There are many organizations involved in the production of the electricity that goes to your home. Meralco oversees the collection of payments from consumers before distributing the share of payment to each organization involved. This makes it simple for us, the consumer, since we’ll only have one bill to think about. 

Here are the different charges: 

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  • Generation Charge – This goes to the generation companies that supply power to Meralco. This makes up around 55% of your Meralco bill. 
  • Transmission Charge – This goes to the NGCP (National Grid Corporation of the Philippines). They are responsible for delivering electricity from generation companies to Meralco’s own distribution system. This makes up around 10.1% of your Meralco bill.
  • System Loss Charge – This charge is used to cover the recovery of power lost due to non-technical and technical system losses. Together with Feed-in Tariff Allowance, they make up around 5.7% of your Meralco bill. 
  • Distribution ChargeThis is the only charge that goes to Meralco. It is used to cover their various activities, including the operation and maintenance of the distribution system that delivers the electricity to your home. This makes up around 17.5% of your Meralco bill. 
  • Meter Charge – This is the charge for the reading, operation and maintenance of meter facilities and equipment. 
  • Supply Charge – This is the charge for troubleshooting, billing, collection, and the other services needed by customers. 
  • Subsidies, Lifeline & Senior Discounts – This charge covers the discounts given to marginalized, low-income customers and senior citizens who use only up to 100kWh per month.  
  • Taxes & Universal Charges – These include value-added tax, local franchise tax, tax recovery adjustment charge, missionary electrification charge, and environmental charge, among others. Together with the subsidies, they make up around 11.7% of your Meralco bill. 

Tips & Warnings

  • When shopping for a new appliance, check for the Meralco Orange Tag4. It will show you the appliance’s estimated cost consumption as tested by Meralco’s Power Labs. You can also check their website for a list of brands and models that they have already tested. 
  • Choose appliances that use inverter technology. Based on Meralco’s Power Labs tests5, you can save as much as 50% on your refrigerator’s energy cost and 25%-64% of your air-conditioner’s energy cost if you choose to use inverter technology. 
  • Appliances become less energy efficient as they age. To avoid surprises, consider using a power meter to check the actual usage of your older appliances. 

Frequently Asked Questions

1. How much does Meralco charge per kWh?

As of September 20216, Meralco charges ₱9.1091 per kWh. Keep in mind that this latest rate comes from a price hike going on 6 straight months. So, make sure to check the rate at your preferred online news source each time you are computing your bill. Meralco also publishes a detailed charge-by-charge summary schedule of rates at their rates archive. You can check how much each charge, such as generation or transmission, costs per kWh.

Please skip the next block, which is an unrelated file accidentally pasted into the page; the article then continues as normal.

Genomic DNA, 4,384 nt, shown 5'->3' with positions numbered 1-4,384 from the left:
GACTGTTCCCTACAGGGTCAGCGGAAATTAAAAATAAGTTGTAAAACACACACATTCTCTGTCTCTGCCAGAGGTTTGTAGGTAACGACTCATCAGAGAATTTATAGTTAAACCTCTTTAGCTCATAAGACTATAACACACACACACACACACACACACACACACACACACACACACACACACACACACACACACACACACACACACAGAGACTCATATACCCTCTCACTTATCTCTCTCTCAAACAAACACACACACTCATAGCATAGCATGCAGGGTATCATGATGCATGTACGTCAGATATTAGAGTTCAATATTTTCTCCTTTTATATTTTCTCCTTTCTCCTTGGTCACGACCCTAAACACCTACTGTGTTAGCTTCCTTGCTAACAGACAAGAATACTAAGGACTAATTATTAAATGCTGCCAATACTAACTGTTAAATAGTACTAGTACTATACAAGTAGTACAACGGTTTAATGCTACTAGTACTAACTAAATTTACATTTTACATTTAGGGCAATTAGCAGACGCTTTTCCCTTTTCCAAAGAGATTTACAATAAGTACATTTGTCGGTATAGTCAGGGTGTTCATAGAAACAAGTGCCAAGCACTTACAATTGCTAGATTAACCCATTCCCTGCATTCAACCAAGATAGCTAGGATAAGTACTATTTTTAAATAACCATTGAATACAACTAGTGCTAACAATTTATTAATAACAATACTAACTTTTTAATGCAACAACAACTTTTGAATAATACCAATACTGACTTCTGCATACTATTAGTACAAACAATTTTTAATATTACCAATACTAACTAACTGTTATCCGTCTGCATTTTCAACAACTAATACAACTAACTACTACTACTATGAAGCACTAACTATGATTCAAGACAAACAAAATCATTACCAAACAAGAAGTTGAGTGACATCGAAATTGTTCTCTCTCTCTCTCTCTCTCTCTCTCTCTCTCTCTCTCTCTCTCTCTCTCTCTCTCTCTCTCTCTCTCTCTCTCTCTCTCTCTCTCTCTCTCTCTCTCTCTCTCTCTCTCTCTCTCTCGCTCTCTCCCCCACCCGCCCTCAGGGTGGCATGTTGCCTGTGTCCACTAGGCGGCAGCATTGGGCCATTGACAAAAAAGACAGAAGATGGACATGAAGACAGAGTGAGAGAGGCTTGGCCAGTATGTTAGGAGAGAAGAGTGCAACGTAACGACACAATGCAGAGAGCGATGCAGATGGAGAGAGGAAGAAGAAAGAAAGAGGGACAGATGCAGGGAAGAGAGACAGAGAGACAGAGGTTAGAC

2. What is the average Meralco bill for a residential household in the Philippines?

A research study published in June 2021 by the Statista Research Department7 found that Philippine residential households used on average about 248.1kWh in 2015. 

3. When is my meter read by Meralco?

Monthly. You can check your Meralco bill for the date of your meter reading for the upcoming month. 

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4. Can Meralco pull out my meter?

Yes. Your meter is owned by Meralco so they can pull it out if it needs to be inspected and repaired, if you requested it, or if the electric service has been terminated. 

5. Is there a senior citizen discount for the Meralco bill?

Yes. A 5% discount on certain parts of the bill can be received by seniors if their consumption is less than 100 kWh. To get the discount, the senior must go to their local Meralco business center. 



  1. Understanding Your Bill. (2020). Retrieved 10 October 2021, from
  2. Energy Efficiency FAQs. Retrieved 10 October 2021, from
  3. Understanding Your High Bill. Retrieved 10 October 2021, from
  4. Orange Tag. Retrieved 10 October 2021, from
  5. General Tips. Retrieved 10 October 2021, from
  6. Rey, A. (2021). For 6th straight month, Meralco rates up in September 2021. Retrieved 10 October 2021, from
  7. Household electricity consumption per capita in the Philippines from 2000 to 2016 (in kilowatt hours). (2021). Retrieved 10 October 2021, from

Rod Michael Perez

Rod Michael Perez is a freelance writer with over 7 years of experience in writing long-form articles, ad copy, and SEO content for local and foreign clients. He is also an aspiring startup founder and believes that the Philippines could be the next hub for startup culture. He takes care of his dog, a poodle-Shih Tzu hybrid, in his spare time.